My apologies for being absent from the homework blog for a few days. I was in class. Nope, not a school visit. I attended the annual winter SCBWI conference in New York.
The conference always leaves me filled to overflowing with information and inspiration. And I’ve met some of my best friends there, so returning year after year is like a family reunion.
For the first time in many years, I had signed up for an intensive class on Novels in Verse that started the day before the main conference. The plan was to drive up on Thursday night.
But this year, a blizzard decided to attend as well.
So off I drove on Wednesday to beat the storm. Once I had my car safely stowed by the parking attendants, I set off on the subway to visit my son and his girlfriend.
While figuring out the routes is a bit stressful for me (I have no sense of direction!), I do love riding the train. People-watching is a necessary (and fun) part of writing, and there’s always a wealth on the train. I met a lovely young lady receiving her masters in fashion design. And a kind gentleman who helped me find the right side of the track.
As I finally settled in my seat, I noticed an older man with a weathered face, wrapped in a weathered jacket, hobble onto the train. Since it was a beautiful evening (the calm before the storm), the windows of the train were open. He immediately pushed several shut with his cane.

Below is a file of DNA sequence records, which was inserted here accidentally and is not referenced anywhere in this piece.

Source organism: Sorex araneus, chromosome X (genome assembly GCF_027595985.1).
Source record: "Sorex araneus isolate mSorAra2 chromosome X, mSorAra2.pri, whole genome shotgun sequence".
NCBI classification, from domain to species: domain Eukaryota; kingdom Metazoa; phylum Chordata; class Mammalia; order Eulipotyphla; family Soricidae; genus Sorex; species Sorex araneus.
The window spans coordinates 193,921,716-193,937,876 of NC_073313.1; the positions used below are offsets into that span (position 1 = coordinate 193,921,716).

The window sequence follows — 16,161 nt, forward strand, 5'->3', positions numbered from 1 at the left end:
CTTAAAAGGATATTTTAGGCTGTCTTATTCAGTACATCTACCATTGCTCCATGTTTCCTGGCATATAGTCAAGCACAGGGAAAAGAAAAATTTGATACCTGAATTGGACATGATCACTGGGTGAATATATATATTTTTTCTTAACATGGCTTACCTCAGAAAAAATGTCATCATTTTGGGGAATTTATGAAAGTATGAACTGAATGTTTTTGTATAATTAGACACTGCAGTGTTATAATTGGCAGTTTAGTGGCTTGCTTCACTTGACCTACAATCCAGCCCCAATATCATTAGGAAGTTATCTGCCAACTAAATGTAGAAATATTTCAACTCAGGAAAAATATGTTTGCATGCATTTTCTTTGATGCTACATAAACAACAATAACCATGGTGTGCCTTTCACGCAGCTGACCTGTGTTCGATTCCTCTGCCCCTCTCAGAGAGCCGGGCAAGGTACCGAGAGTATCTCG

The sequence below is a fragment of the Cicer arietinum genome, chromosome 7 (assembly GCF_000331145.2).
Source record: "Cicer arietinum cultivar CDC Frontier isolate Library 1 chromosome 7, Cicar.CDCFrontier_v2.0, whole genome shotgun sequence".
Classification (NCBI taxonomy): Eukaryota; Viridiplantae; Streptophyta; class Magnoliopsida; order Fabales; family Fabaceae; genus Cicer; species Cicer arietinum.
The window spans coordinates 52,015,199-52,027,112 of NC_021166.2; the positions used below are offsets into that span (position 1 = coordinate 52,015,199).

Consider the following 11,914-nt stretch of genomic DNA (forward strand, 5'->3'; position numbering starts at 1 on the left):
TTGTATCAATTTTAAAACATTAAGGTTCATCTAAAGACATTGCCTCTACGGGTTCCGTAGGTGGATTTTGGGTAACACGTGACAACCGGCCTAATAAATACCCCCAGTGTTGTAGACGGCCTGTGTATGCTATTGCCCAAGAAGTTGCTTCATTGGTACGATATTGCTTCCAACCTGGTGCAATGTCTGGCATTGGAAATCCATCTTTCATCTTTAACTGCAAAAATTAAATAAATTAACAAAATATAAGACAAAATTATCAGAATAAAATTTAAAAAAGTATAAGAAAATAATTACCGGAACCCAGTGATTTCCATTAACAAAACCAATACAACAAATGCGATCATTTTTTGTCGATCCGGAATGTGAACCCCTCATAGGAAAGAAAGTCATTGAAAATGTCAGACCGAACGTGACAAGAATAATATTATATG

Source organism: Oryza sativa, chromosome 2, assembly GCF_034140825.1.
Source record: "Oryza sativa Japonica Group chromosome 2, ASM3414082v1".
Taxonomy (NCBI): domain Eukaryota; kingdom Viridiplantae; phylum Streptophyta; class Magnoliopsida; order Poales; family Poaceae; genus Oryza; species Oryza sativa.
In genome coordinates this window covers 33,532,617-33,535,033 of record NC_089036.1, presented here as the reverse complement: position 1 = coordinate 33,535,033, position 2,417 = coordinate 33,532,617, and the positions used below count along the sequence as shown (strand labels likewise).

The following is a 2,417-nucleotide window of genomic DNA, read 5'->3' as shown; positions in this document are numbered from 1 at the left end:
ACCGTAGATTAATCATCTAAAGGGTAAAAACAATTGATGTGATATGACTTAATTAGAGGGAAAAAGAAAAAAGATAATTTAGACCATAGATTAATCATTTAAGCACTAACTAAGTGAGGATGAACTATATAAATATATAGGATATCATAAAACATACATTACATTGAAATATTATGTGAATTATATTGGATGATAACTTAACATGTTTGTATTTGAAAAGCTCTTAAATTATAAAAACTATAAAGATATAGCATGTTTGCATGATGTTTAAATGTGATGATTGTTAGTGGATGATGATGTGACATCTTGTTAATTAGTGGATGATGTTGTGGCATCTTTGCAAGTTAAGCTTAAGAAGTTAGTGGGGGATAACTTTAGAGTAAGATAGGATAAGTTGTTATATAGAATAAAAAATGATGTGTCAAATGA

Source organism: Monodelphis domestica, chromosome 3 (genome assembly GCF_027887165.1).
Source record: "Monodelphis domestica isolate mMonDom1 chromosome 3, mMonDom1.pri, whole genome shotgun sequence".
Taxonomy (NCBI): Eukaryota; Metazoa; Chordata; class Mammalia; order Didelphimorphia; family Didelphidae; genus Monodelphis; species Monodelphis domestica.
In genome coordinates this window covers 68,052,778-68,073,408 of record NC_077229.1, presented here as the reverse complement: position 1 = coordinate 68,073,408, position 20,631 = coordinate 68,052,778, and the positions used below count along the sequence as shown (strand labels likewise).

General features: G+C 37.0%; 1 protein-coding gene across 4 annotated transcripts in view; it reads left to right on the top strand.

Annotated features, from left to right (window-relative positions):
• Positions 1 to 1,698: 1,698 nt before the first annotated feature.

“Dude,” another passenger said. “Why don’t you leave them open? The air feels nice.”
The older man shook his head in alarm. “We have to stop the shrapnel from hitting us.”
My heart folded. And that’s when something else hit me.
We all have baggage. We all have weathered coats, and canes that help us walk. Some need to feel the air. Others fear what’s hidden in it.
Sometimes it’s obvious by looking at someone. Other times it’s not.
But this is why it’s so important to be kind to one another. Let’s all come together, shelter each other from the storm and stop the shrapnel.